The secrets of product placement

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Published 6th January 2017. Author: J.Taylor

We take a look at the science of product placement in stores worldwide.

Almost every day we are exposed to product placement not just outdoors but even whilst we enjoy our favourite shows on television. Here are just a few examples:

  • Television adverts: expertly advertising specific brands at certain times of the day to target their key audience.
  • Televsion shows: characters from our favourite shows are often seen drinking, eating or using brands. Some shows are sponsored by brands.
  • Newspapers/magazines: Products often cover the majority of what we read.
  • Internet: We all know how many ads we are confronted with online, whether at the side or in pop ups.
  • Billboards/Bus stops/Buildings/Shop windows: all designed to peak our interest and direct us inside stores or online.
  • Radio: Even without pictures, the constant verbal reminders and catchy jingles are all created to make us purchase something.

And there is many more. We haven't even started talking about shops yet.

Retail stores and supermarkets are amongst the product placement elite. Despite being surrounded by products, store displays are designed to draw your eye or divert your feet without you even realising.

Location, location, location.

The location of items is not random with the most common practices being "Destination items" and "Impulse".

Destination items are often found at the rear of the store. These are items that have high demand and are purchased often, such as milk, eggs, bread. This ensures customers are exposed to the maximum number of products before reaching their required item, therefore increasing the chances of them buying more.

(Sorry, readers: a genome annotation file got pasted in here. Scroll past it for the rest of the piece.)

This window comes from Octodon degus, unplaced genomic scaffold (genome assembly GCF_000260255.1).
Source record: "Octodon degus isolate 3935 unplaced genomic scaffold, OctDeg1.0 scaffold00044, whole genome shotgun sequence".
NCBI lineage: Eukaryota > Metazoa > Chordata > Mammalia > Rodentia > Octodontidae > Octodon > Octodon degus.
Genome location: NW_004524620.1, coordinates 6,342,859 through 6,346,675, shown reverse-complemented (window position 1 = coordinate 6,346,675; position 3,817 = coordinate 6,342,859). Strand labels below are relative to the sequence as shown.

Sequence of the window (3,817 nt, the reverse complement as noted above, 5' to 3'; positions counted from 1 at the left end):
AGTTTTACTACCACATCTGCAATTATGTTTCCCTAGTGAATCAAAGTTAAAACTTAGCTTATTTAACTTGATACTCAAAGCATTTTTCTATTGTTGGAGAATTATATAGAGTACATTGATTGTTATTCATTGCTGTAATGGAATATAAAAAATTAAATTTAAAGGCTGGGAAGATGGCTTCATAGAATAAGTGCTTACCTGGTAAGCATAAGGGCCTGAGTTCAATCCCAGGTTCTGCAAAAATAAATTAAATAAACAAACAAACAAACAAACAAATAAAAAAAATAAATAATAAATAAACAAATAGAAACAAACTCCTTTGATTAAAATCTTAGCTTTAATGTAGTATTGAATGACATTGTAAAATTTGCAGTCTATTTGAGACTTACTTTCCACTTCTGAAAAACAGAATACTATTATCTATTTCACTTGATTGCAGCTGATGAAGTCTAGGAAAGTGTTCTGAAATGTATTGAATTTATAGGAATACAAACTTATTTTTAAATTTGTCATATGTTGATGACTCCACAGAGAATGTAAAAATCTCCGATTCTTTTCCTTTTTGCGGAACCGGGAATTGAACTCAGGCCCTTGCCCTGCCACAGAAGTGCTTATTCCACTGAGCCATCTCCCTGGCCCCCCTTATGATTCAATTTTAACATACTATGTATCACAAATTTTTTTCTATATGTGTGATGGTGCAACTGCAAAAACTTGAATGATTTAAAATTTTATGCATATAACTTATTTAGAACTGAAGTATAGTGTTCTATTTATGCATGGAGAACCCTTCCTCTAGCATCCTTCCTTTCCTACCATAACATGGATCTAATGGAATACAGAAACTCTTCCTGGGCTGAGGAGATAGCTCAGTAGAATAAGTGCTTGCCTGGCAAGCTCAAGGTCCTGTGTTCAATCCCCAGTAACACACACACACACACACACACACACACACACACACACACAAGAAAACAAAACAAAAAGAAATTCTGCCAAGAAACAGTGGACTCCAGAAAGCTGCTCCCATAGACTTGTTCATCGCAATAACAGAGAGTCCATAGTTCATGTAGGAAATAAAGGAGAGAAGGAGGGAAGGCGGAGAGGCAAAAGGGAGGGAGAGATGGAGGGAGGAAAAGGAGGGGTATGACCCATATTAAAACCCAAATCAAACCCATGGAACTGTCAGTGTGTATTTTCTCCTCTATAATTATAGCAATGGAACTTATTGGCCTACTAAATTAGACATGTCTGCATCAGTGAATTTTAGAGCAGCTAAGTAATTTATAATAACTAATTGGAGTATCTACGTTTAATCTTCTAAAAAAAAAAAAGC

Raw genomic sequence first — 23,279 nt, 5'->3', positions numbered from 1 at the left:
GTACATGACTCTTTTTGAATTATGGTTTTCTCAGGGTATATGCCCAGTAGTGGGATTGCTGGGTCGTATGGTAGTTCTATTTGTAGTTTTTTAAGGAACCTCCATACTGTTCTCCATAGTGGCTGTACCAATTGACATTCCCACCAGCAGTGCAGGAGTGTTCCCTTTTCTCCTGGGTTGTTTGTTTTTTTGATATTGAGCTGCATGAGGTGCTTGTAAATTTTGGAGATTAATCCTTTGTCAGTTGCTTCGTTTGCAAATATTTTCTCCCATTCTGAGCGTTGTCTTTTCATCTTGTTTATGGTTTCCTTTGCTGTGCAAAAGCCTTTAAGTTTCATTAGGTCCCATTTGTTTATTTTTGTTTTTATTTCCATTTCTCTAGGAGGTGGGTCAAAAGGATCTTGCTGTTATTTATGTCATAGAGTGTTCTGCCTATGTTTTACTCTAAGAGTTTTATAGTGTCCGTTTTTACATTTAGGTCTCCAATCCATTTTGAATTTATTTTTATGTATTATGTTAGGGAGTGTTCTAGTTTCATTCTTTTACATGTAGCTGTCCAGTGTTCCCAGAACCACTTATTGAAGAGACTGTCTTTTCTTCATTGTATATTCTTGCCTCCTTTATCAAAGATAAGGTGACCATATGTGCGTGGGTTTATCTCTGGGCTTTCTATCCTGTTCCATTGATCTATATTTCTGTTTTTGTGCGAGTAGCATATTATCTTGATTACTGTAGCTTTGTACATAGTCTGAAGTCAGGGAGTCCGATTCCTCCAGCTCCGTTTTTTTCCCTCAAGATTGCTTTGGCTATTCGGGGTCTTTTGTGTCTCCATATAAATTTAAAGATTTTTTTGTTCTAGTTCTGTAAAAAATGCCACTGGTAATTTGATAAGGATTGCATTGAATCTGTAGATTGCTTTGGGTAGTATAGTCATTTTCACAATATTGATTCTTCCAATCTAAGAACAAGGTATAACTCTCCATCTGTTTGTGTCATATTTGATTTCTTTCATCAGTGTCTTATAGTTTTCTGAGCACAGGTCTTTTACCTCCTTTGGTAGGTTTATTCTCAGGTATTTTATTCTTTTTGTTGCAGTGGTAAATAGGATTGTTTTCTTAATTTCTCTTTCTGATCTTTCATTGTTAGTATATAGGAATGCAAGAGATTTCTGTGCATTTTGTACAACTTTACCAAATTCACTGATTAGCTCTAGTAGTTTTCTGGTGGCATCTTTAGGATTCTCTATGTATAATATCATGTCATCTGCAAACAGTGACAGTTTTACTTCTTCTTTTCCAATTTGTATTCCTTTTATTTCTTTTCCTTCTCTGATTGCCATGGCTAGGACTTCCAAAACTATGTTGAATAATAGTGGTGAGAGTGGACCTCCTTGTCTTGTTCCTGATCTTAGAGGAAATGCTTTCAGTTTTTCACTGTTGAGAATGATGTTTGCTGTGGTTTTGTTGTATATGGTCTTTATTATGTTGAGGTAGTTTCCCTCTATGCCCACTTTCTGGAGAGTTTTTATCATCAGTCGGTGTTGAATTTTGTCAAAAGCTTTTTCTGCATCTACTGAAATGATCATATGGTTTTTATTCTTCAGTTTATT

Impulse locations are items found hanging from between shelves of common items, in dump bins or at the tills themselves. Many a parent has been caught out by those sweets at the tills, placed well within childrens' reach.

Shelving placement

Most retailers are aware that customers are more likely to view products from left to right and then downwards. This can often be used to their advantage but there are 4 key areas for shelving display:

Top shelf: Small brands, regional brands and gourmet ranges.

Bull's Eye: Shelves at eye level for adults for best sellers and leading brands.

Kid's Level: Products that appeal to children using bright colours and characters are put right where they can see them.

Bottom Shelf: Store brands, private labels or oversized products can be found here.

Some retailers use Planograms (see main picture for example) which allow them to plan their displays visually, ensuring products are placed in the correct locations before manually moving stock.

There are a number of ways to arrange products on shelves:

  • Vertical - where items are displayed on more thean one shelf in a vertical display.
  • Commercial - Items with a perceived higher value gain more desirable shelving position
  • Block Placement - Related items are placed together
  • Margin Product - Products that have a higher profit have a better placement.
  • Market Share - Products that generate higher revenue are placed in easily visible locations.

With a fair bit of planning, you can place products to sell. Ensure there is always plenty of space for customers to navigate your ailses and don't put too much stock out as this can overwhelm them.